Youth is a scam Roberto Bola o 1953 2003 created a very special novel with The Savage Detectives The novel is constantly moving, grinding slowly across the years steady and sure as a freight train, carrying the baggage of our existence towards the inevitable finality of life During the course of my reading, people would misinterpret the title and tell me they enjoyed a good crime thriller and inquire into the plot of the book I clutched lovingly in my hands While this is no whodunnit novel, it is still an investigation of sorts formed primarily through a series of interviews that leave the truth up to the reader to deduce These various perspectives provide anything from glowing reports to unflattering dismissals of the major characters as their lives intertwine These perspectives form an ever expanding collage of lost souls floating across Europe and the Americas They occasionally collide and leave their mark upon one another and redirecting the course of their lives for better or for worse.The novel begins with the youth and youthful aspirations of young Hispanic poets As is the common folly of youth, they believe firmly in their still forming convictions and have yet to embrace the truths of their own mortality, thus believing in an impenetrable immortality that they will construct of themselves by etching their mark upon the literary scene and politics of Mexico As the timeline expands, we see often these lofty ideals falter, the bonds of friendship fizzle and their efforts fail, and the reader is reminded of their own mortality and the uncertainties that lie ahead of them That sharp flint which we would plunge into the beating heart of the world is chipped through our battles for selfhood and dulled by the temoltous seas of life seas comprised of changing tides and hostile currents that toss us about at will, shattering dreams, friendships and romances upon the rocks Not only is it the personal lives of the characters, but the whole of Mexico itself is thrashed and ravaged as time marches on The sad state of the characters are representative of the state of their nation, and vice versa We are all connected through each other, and through our homeland We can all be dragged down together if we are not careful.Life is fragile and our goals are even fragile Yet, still we have to press on We must adapt and produce in order to not be effaced from the memory of the world Many of these characters are able to, and we are treated to the advice and stories of those who make it in the literary scene However, it is those who never reach the peak that are ultimately the heroes of this novel Through poetry, they attempt this immortality, this cup of eternal life they so seek If it is not through poetry, then they strive towards criticism and translations Is reaching for immortality through the arts the answer Inaki Exhevarne offers this discouraging impression on the arts and criticism For a while, Criticism travels side by side with the Work, then Criticism vanishes and it s the Readers who keep pace The journey may be long or short Then the Readers die one by one and the Work continues on alone, although a new Criticism and new Readers gradually fall into step with it along its path Then Criticism dies again and the Readers die again and the Work passes over a trail of bones on its journey toward solitude To come near the work, to sail in her wake, is a sign of certain death, but new Criticism and new Readers approach her tirelessly and relentlessly and are devoured by time and speed Finally the Work journeys irremediably alone in the Great Vastness And one day the Work dies, as all things must die and come to an end the Sun and the Earth and the Solar System and the Galaxy and the farthest reaches of man s memory Everything that begins as comedy ends in tragedy. This ultimately makes one feel awkward even writing a review of this book, as it acknowledges that I too must become a permanent fixture in the trail of bones The only way out is to hitch a ride on the Work, to be the name attached to the eternal manuscript even though we still must face Death Despite all this bleakness, Bola o offers a bright outcome It is curious that a novel about poets is relatively devoid of poetic works There are a few samples of older, famous pieces, including an extensive reference to Theodore Sturgeon s short story When You Care, When You Love, but the reader never gets to sample the actual poetry of the Visceral Realists Then, the true poetry is the actual lives of the characters Life itself is the poetic beauty in the world, and it is through our interactions with others that we find immortality Those we encounter become our readers, and through their stories and perspectives they carry on our legacy They interpret our proverbial footprints in the sand for all those who would seek them Felipe M ller s recounting 0f the Sturgeon story told to him by Belano gives us a glimpse into the sort of immortality granted by the encounters with others It is an exercise in infinity The number of people we encounter is constantly growing, hurtling towards an infinite number of people our simple existence affects Many of the characters stories in Savage Detectives have only small references to the major players, Belano and Ulises, but even they take something away from these encounters that will pass through them and their actions into the people they subsequently interact with We occasionally play a large role in the lives of others, but even our smallest roles can be told Think of the cashier you annoyed by buying cigarettes in all change guilty , or the waiter you left an extra generous tip to They may have later told of the small encounter later especially in the case that you annoyed or enraged them, but hey, if Bola o is accurate, it s just a step towards immortality or at least unflattering notoriety Each individual perspective is unique from everyone else s of a person, Each encounter bounces off, sometimes revealing positives and sometimes revealing flaws, and the summation of these perspectives, this penumbra of those around us, form the picture of a person The perspectives, the accurate and clear the image In a way, it is like pixels in a picture The novel could have been told from a perspective closer to Ulises and Belano, but through all the various perspectives we get a well rounded idea of who they are, and also learn the lives and aspirations of all those they meet Bola o does a magnificent job creating a diverse cast of characters whose eyes the reader can peer through The voices don t ever become stale, however when compared to chameleon like writers such as David Mitchell of which I ve been gushing over for months now and can t help but use as a yardstick for all other authors, a bit diversity in the voices would have been a nice touch Still, the effect is pulled off expertly and there are a number of unique voices to soak up Quim offers a truly surreal depiction of the world around him, Barbara is hilariously vulgar, the optimism of the hippy hitchhiker and the amazing chapter of Heimito told in an obfuscating style that reminded me of Faulker s Benjy The rotation of these voices keeps the novel fresh and exciting, and the multiple vantage points on key situations, such as the duel, help pull the reader into the situation and make them feel as if they were there in three dimensions smelling the surf and feeling the sand beneath their feet If I may, I m going to switch from intellect to inebriate for a moment intellect being a term I ve shamelessly and unwarrantedly bestowed upon myself, but it made for some fun word play This novel came at the right time in my life, and allowed me to examine the bonds that tie us to reality A novel like this makes one question their lives, their choices, and really evaluate themselves and value those around them It may be a bit clich d now, but this novel felt to me similar to how On the Road did to me as an impressionable teen I credit many of the traits of my silly puddy teenage personality to my experience with that novel One look at my young college days at MSU, arriving at parties with a cigarette between my lips, guzzling a jug of wine while wearing a flannel shirt and drunkenly ranting about Buddhism, poetry, and the inescapable sadness that provides the true beauty of life, and I might as well have the books title tattooed on my spine It worked at the time, but this is the sort of life we have to let go of lest we become pathetic Savage Detectives takes this sort of ideals and displays them further on down the road The book is rather sad in that it shows how fickle people are towards their goodtime friends Once Ulises and Belano take off, the tight knit group relatively forgets them Some could care less when they return The ephemeral moments we with could last forever are just a brilliant burning flame that will be extinguished We can keep it in our heart and immortalize it through epic retellings, but we can t expect time to stand still If we do, it will trample us on its march to the future I miss my old friends, but I have good ones now too, just a lower number of them due to societal constraints on my time In the past few years I ve left behind my home, my friends and family, to live several hours away and have noticed how true this book is There are good friends I ve now lost touch with, and people that I m sure have forgotten me We all have lives and responsibilities, and when someone isn t immediately present, it is understandable that current issues will elbow their way into the vacant spot The reading of this book in a GR group made a sort of metagroup considering the ideas expressed in the book, and made me really value the discussions and friendships that have been formed on this site Thank you everyone There was a time when I took trains around the Midwest and crashed on couches in Tennessee, but now those are just stories that I hope when others tell them that I appear as a positive and amiable figure in The Kerouac days are over, but what Road was to my youth, Savage Detectives is to my present state in my mid twenties I hope to learn from this book and always remember that our immortality comes through our interactions with others I want to live to the fullest, and to strive to be a positive figure in the stories that will one day be told If you made it this far, thank you for listening to me vomit up some overly sentimental ramblings Don t judge too harshly Savage Detectives is an incredible investigation into the lives of the Visceral Realist, a group based upon actual people in Bolano s life It paints a well rounded portrait of these key figures and reminds us that life is always fluctuating, for better or for worse, as it inches closer to our inevitable deaths This book comes together quite nicely He leaves us with an empowering message that the world outside our window is ours to shape It is a world of infinite possibility Just don t let it shape you Also, it was moving to see the mother of Visceral Realism defend the later generations like a lion to her cubs Despite all the frailties of friendship, the human bond will not break or shake in the face of death, and we see good always strive to conquer evil We all end up as the bones that the eternal Works will step over, but even bones have their story to tell May we all face the stars and the depths of eternity together Everything that begins as comedy ends as as bittersweet memoriesBest enjoyed with a bottle of Tecate or Modelo on a hot summer s day.5 5 my original posting of this review years ago was 4 out of 5, but as time goes on this one has grown so much in my heart that I had to give it the full five.Thanks to everyone in the Cabbage Detectives group led by Don Juan Ian I would encourage anyone to please read their wonderful reviews, as each perspective brings this novel into clearer focus.In no particular order Ian IferKris Scholar MikeMaryJa y Rubin sonSeanPrajAnd to come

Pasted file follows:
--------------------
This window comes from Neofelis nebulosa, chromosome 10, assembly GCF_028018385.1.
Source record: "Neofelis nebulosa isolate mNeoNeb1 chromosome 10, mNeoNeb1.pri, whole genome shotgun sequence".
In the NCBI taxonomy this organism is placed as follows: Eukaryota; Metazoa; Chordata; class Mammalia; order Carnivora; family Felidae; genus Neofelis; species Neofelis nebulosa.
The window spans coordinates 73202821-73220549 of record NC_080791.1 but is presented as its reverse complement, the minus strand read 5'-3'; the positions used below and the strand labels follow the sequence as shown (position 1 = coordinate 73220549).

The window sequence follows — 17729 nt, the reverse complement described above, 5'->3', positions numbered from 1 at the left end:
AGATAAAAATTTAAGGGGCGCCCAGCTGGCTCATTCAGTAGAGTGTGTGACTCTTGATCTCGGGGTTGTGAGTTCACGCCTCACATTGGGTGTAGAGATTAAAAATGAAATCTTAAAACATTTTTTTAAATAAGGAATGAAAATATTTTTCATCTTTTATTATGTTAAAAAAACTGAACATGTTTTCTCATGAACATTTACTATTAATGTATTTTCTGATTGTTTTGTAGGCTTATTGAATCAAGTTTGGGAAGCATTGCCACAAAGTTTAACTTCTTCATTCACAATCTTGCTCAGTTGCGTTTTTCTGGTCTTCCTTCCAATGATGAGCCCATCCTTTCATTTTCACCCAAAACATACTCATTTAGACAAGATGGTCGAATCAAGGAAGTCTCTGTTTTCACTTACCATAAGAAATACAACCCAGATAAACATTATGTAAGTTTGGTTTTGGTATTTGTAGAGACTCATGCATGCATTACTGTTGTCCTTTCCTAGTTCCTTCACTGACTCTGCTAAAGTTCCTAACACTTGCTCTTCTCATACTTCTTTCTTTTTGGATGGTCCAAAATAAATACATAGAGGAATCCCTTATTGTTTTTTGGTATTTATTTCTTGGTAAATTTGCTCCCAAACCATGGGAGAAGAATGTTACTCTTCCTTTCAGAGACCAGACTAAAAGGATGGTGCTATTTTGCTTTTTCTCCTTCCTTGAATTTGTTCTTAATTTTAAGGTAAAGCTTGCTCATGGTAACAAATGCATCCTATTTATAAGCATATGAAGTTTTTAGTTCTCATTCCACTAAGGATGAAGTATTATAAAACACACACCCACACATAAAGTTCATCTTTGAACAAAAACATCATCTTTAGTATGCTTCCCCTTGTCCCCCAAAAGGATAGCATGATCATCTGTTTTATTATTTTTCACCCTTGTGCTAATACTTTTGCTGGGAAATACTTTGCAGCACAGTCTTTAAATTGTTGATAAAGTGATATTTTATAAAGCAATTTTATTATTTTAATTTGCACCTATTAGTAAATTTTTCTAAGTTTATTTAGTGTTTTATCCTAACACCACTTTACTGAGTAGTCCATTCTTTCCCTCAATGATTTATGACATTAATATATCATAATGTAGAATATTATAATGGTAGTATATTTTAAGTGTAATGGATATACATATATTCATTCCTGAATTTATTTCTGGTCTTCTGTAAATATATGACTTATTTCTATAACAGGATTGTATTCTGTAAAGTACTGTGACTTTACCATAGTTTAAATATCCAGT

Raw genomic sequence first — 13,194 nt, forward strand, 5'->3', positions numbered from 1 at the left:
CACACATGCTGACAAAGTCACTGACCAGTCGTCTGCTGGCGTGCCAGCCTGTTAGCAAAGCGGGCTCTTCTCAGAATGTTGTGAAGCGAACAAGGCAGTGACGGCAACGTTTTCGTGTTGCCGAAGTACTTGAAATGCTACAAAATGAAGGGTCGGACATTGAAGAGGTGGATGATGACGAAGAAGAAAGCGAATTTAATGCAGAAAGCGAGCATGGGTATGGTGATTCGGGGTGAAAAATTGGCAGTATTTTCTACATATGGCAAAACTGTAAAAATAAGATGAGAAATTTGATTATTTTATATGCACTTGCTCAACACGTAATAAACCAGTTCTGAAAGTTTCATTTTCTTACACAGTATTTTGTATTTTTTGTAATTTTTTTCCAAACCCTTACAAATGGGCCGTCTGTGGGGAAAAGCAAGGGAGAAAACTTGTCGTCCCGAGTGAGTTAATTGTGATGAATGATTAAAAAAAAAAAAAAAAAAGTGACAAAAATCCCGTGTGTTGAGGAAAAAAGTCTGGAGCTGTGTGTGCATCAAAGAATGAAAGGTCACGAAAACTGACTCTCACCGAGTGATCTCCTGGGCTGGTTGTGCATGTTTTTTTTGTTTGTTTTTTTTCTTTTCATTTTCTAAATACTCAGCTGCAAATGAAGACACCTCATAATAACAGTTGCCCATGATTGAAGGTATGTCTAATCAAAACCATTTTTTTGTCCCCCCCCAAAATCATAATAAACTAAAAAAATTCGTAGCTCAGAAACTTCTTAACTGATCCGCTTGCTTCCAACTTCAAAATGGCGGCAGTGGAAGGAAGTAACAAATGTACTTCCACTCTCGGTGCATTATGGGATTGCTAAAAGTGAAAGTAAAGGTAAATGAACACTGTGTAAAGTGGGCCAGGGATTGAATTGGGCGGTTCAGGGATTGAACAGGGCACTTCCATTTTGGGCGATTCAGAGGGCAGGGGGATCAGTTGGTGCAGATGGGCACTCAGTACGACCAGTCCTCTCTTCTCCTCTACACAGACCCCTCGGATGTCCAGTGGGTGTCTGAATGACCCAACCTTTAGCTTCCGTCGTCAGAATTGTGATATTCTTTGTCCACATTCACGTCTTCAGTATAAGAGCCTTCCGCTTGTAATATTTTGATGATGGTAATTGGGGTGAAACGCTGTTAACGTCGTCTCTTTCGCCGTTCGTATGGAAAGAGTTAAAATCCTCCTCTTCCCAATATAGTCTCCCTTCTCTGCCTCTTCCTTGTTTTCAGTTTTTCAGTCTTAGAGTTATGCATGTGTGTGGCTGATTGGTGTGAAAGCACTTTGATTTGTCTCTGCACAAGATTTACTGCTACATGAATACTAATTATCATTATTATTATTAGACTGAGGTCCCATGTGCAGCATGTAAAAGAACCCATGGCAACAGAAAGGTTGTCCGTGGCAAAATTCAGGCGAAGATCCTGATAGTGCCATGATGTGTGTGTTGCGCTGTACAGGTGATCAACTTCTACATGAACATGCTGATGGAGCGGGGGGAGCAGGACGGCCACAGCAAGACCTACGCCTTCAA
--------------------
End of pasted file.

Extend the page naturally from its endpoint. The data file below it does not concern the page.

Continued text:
5. says: